THERE have been numerous comments and suggestions in both print and electronic media about the impact of the furnace oil-spill in the Sundarbans. But all these seem to miss out three very vital facts from the impact list.
These are: (1) The littoral and sub-littoral zones that include the zone between high tides and low tides and include the vegetation and undergrowth are the spawning ground and nursery for most of the marine fish species. The residue oil sticking to the vegetation, and also getting absorbed in the sandy layers underneath in the affected area, is bound to seriously affect the spawning of the marine fish species drastically, impacting the population of fish species, which will have a negative effect on human nutrition, livelihood and foreign exchange earning of the country.
(2) Hilsa, our national fish of great importance and economic value, ascend freshwater rivers, like the Padma, for spawning purposes. Their migration up the sweet water rivers from the saline water environment of the sea in guided mainly by olfaction -- extra-sensitive faculty of smell -- and partly assisted by equally sensitive lateral line organ. The smell of furnace oil even in minutest quantity in the water is enough to divert the fish, which avoid the current flowing through the Sundarbans and search out sweet water streams of their choice -- in other rivers outside the region.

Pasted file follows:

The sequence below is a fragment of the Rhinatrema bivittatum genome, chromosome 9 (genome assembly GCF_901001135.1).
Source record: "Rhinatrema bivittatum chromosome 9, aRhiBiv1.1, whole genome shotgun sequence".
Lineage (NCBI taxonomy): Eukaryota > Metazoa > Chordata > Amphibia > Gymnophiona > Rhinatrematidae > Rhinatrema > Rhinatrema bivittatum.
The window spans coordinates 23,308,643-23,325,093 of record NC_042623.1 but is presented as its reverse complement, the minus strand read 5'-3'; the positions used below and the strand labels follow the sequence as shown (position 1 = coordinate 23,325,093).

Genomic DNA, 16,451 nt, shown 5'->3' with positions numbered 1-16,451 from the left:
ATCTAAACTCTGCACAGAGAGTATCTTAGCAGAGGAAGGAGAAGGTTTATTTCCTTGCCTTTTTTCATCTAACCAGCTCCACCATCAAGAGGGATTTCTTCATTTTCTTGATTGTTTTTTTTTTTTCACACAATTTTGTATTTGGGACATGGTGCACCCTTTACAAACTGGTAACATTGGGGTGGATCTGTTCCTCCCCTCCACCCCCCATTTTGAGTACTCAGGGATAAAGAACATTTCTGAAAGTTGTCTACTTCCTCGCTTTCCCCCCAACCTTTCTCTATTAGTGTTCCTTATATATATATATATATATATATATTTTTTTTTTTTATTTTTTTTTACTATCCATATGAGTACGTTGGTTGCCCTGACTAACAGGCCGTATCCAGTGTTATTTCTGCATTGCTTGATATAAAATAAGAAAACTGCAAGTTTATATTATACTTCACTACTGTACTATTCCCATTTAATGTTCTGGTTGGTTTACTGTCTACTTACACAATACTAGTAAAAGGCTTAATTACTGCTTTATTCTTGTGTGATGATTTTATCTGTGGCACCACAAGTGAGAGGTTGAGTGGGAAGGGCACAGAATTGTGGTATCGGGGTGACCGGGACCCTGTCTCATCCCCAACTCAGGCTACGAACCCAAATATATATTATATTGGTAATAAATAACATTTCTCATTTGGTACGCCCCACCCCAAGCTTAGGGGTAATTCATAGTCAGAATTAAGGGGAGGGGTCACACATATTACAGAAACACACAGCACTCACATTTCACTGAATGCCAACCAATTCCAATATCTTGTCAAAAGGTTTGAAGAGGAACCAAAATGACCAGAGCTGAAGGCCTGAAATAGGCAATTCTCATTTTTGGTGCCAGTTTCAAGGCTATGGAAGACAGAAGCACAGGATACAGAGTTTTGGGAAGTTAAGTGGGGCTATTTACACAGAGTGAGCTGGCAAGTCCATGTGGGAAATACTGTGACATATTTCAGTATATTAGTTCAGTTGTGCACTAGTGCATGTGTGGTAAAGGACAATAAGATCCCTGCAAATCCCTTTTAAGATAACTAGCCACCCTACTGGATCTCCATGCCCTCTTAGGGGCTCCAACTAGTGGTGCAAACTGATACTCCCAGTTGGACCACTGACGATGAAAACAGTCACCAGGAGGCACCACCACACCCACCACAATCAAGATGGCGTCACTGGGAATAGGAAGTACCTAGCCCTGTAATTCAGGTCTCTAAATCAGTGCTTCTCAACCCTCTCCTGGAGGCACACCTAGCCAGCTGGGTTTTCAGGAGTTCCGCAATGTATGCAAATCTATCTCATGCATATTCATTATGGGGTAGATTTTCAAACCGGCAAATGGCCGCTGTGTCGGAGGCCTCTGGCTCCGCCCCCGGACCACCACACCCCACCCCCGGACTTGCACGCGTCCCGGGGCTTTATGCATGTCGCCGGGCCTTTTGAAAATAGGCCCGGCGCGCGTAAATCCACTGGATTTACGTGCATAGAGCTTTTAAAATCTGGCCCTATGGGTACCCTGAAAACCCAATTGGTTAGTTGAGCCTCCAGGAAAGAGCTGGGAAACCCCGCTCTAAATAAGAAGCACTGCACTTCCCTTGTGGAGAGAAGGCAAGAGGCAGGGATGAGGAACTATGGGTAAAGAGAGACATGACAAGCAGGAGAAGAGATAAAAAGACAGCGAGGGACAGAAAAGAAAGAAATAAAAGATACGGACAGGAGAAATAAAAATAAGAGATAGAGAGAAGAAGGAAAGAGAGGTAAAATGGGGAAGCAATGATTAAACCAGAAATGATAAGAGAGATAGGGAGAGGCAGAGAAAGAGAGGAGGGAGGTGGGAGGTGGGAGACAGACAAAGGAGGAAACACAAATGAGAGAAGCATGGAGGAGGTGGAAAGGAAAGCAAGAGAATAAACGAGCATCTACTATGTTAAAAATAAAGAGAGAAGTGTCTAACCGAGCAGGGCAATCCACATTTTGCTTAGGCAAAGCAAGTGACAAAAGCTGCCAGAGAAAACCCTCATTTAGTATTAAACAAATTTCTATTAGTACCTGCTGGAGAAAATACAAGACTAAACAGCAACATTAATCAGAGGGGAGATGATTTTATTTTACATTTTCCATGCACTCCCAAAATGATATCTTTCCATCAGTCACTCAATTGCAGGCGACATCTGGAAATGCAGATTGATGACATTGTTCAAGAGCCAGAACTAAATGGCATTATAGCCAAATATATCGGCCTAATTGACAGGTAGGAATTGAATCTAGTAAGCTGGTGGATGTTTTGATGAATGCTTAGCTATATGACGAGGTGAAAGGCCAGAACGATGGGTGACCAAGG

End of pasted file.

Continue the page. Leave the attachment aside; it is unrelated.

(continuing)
(3) The life of pelagic and benthic forms depending on planktons are at stake due to this tragic spill-out of furnace oil. And we will be well-advised to remember that the oil-contaminated water of the Sela River is not going to remain the exclusive property/liability of the Sundarbans in Bangladesh; through 'courtesy' of tides and the peculiar property of the ocean current system, this water is going to circulate throughout the whole world's ocean system in greater or lesser degree!
When Unesco and RAMSAR representatives are here, we draw their attention to the vital issues raised above.
The writer is a National Professor, founder of the Faculty of Fisheries, and former Vice-Chancellor of the Bangladesh Agricultural University.